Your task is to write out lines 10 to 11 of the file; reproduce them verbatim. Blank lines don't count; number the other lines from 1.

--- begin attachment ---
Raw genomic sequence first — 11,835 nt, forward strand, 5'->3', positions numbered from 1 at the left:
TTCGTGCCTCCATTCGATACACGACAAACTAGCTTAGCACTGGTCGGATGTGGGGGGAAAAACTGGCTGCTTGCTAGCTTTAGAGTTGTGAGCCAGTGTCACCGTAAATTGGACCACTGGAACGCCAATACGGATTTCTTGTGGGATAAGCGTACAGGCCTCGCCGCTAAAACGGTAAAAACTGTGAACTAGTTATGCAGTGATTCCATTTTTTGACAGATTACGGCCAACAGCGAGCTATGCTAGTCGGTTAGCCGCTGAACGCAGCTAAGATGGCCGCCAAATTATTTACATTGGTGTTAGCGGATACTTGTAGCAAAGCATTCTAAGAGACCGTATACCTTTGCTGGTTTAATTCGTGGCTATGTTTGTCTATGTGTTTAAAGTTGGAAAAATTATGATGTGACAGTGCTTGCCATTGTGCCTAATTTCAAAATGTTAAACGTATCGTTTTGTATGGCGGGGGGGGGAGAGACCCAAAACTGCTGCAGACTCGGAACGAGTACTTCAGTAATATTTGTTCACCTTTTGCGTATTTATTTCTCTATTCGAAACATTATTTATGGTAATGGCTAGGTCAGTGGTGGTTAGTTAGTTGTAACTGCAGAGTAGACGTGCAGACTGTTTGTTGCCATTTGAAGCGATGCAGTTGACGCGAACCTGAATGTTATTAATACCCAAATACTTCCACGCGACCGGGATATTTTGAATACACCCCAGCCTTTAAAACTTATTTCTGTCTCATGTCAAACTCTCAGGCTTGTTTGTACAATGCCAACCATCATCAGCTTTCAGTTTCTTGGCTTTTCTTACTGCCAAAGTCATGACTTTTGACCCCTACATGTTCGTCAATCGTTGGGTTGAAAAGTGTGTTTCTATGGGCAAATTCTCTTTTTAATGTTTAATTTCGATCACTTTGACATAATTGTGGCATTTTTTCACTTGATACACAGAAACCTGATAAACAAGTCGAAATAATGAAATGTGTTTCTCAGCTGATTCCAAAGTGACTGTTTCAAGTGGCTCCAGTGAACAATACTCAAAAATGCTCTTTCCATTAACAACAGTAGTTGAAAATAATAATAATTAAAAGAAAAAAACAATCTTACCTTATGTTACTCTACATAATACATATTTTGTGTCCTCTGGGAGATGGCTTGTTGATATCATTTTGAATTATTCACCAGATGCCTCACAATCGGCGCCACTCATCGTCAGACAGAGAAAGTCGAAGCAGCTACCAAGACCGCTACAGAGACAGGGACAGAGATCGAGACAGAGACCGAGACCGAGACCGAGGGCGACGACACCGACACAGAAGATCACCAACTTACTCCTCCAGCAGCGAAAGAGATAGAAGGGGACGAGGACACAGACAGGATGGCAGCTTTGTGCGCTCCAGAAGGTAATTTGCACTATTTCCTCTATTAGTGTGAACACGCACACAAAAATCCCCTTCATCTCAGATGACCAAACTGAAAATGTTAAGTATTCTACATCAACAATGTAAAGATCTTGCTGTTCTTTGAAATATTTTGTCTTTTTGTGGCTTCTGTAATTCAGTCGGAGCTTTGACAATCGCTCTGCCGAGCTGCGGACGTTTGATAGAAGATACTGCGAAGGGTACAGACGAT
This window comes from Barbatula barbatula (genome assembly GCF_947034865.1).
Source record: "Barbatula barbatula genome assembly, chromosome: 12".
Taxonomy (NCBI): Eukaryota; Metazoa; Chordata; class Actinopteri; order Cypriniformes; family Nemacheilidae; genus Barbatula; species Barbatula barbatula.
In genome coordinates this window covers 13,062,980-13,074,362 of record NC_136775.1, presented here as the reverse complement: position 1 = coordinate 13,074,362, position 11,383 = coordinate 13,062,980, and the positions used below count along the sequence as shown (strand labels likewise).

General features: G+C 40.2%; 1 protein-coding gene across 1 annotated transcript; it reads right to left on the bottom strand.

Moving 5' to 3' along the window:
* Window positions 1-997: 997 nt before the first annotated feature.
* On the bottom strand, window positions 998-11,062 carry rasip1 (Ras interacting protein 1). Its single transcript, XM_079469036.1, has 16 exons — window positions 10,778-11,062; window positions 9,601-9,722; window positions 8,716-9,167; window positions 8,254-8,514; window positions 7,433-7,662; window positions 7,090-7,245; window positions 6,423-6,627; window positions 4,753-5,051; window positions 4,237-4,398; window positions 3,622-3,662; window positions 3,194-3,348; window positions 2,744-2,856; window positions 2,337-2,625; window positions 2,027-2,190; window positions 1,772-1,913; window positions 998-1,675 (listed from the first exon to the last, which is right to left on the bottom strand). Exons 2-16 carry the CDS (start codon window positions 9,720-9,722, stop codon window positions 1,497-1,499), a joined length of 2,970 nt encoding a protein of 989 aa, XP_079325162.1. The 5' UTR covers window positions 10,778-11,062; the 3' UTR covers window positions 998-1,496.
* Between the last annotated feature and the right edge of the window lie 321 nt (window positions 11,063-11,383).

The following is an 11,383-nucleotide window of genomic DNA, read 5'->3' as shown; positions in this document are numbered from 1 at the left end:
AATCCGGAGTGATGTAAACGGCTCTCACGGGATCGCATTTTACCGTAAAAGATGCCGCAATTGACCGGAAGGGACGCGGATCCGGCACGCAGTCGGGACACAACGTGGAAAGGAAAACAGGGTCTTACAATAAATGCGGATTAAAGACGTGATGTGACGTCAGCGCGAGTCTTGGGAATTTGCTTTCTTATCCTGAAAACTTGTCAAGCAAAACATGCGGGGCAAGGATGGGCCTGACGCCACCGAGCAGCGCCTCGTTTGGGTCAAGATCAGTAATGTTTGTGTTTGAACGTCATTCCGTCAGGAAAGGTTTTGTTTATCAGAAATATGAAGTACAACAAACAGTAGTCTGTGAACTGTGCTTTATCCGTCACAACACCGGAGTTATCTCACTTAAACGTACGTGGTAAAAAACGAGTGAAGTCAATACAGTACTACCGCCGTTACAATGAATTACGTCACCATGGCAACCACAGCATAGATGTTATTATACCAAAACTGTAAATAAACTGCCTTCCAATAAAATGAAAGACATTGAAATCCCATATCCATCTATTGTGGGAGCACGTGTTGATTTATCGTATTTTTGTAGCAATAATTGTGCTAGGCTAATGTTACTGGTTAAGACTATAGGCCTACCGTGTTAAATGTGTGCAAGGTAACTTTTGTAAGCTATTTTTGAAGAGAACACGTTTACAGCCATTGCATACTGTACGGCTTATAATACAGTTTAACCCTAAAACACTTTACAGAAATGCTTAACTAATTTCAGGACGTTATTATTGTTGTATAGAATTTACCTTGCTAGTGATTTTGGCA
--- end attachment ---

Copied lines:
* On the bottom strand, window positions 998-11,062 carry rasip1 (Ras interacting protein 1). Its single transcript, XM_079469036.1, has 16 exons — window positions 10,778-11,062; window positions 9,601-9,722; window positions 8,716-9,167; window positions 8,254-8,514; window positions 7,433-7,662; window positions 7,090-7,245; window positions 6,423-6,627; window positions 4,753-5,051; window positions 4,237-4,398; window positions 3,622-3,662; window positions 3,194-3,348; window positions 2,744-2,856; window positions 2,337-2,625; window positions 2,027-2,190; window positions 1,772-1,913; window positions 998-1,675 (listed from the first exon to the last, which is right to left on the bottom strand). Exons 2-16 carry the CDS (start codon window positions 9,720-9,722, stop codon window positions 1,497-1,499), a joined length of 2,970 nt encoding a protein of 989 aa, XP_079325162.1. The 5' UTR covers window positions 10,778-11,062; the 3' UTR covers window positions 998-1,496.
* Between the last annotated feature and the right edge of the window lie 321 nt (window positions 11,063-11,383).